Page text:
Since my post last week about bird visitors to our new, very small bird feeder, I've had lots of chances to try to get some better photos of them, and even a video. No, I didn't find my camera instructions. I just winged it. (Pun not noticed until re-reading!)
I found that I could get my camera to focus on the birds rather than the window screen if I made sure the outside object was in the centre of the picture. Now I have a convenient reason to procrastinate some more on looking for that darn instruction booklet.
As mentioned in that other post, there are two groups of birds who dominate the feeder. I'm fairly sure they are just common starlings and blackbirds. Both of these birds are plentiful here and you'd think I would have known what they were. As it turns out, in the case of the starlings, I was seeing lots of what I thought were new-to-me birds but they were actually just young versions of what I know as starlings. They are covered with light spots -- quite fetching, really. I am used to seeing plainer, darker starlings.
I borrowed this photo from Wikipedia, because my starlings wouldn't sit still. But my guys look a lot like this - black base coat, spots, yellow swords for beaks, and pinky-orange legs.
And the blackbirds? I'd never seen them up close before. Turns out they are't black, as I had thought, but irridescent, with dark blue heads and greenish backs. Their eyes are piercing yellow, and kind of give me the creeps. Their grey beaks are strong and pointy.
We also have some little yellow finches in our back yard. The males are bright yellow and the females are more of a yellow-grey. The day I took this shot, there were seven of them in one tree -- one male and, apparently, his harem. You're going to want to enlarge this one, and even then you might have trouble picking out the birds, they are so tiny and blend in (except for the male). (You can click on the photo to enlarge, or you can enlarge your whole screen by pressing Control and "+" until you get to a size that works for you.)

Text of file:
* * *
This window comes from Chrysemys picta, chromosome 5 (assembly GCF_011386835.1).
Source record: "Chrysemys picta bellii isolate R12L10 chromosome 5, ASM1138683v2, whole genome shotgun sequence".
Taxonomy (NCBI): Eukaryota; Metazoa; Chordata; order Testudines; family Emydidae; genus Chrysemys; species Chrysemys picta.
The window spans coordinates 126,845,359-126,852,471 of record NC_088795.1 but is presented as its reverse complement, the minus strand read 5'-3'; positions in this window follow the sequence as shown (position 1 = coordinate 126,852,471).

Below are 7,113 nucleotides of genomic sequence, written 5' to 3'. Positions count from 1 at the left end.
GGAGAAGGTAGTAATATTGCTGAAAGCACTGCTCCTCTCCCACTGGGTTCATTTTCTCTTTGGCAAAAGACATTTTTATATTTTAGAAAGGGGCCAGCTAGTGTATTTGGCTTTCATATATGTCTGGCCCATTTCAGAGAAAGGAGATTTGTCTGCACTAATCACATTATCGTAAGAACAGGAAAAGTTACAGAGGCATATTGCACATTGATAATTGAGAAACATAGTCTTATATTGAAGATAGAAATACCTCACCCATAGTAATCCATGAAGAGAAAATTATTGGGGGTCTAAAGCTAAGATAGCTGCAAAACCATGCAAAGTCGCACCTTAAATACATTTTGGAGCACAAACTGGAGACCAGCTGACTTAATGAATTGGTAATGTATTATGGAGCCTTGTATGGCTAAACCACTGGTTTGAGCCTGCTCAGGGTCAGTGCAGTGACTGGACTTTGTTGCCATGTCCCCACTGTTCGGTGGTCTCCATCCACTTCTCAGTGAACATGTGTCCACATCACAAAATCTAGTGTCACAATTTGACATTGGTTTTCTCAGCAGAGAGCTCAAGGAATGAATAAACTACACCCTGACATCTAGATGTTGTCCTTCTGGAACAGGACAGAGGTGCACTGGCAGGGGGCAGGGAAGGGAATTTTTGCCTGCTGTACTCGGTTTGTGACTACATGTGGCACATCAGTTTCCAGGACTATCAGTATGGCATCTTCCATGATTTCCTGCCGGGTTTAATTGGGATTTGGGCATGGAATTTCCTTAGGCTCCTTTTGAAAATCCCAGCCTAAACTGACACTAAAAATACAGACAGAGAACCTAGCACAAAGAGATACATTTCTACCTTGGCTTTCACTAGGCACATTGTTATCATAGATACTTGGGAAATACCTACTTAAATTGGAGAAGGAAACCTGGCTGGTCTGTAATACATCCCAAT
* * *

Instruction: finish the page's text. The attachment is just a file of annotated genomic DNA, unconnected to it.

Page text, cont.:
|Just like playing Where's Waldo, except without the striped shirt to make the search easier.|
On a different day, from a different window, a different shot -- enlarged:
|Hmmm ... Mr. Finch is mighty blurry ... sorry!|
There are several chickadees who also come to the feeder, usually when the bigger birds aren't around. I love to see them and hear their distinctive call. It makes me feel smart to be able to identify one bird and its song beyond a doubt.
Here is one little fellow who arrived when there was nothing left in the feeder but the smell. Don't worry, I filled it again right after taking the photo.
|Mr. Chickadee is blurry, too ... it must be going around ...|
I also managed to get a video of some of the starlings and blackbirds at the feeder, from our upstairs window. It wasn't quite the mayhem we had last week; are they learning manners, I wonder? or maybe not quite as starving as a week ago? And yeah, you can see all the bird poop on the deck and railings. I've had work deadlines, so for now we still have a "poop deck" although not in the usual meaning of that phrase.
And here is a blackbird talking while eating. Tsk. They have an easily identified squawk, as you'll hear at the end.
And while not bird-related, I will leave you with this shot. These deer seem to be the same mama and two babies that came to -- and through -- our yard last year, but the babies are big now. Here they are in our back neighbour's yard. It wasn't until I uploaded the photos and looked at the closeup that I saw what one deer had been looking at so intently through the window. See the white blob in the left window pane? If you enlarge the photo you may be able to see that it's a cat. The deer watched the cat (and the cat, I presume, watched the deer) for quite some time before the deer moved off on their morning rounds.
|It looks like an untamed jungle there, doesn't it? In a month it will be a solid wall of leaves, giving both us and our neighbour summertime privacy.|
Have a good weekend!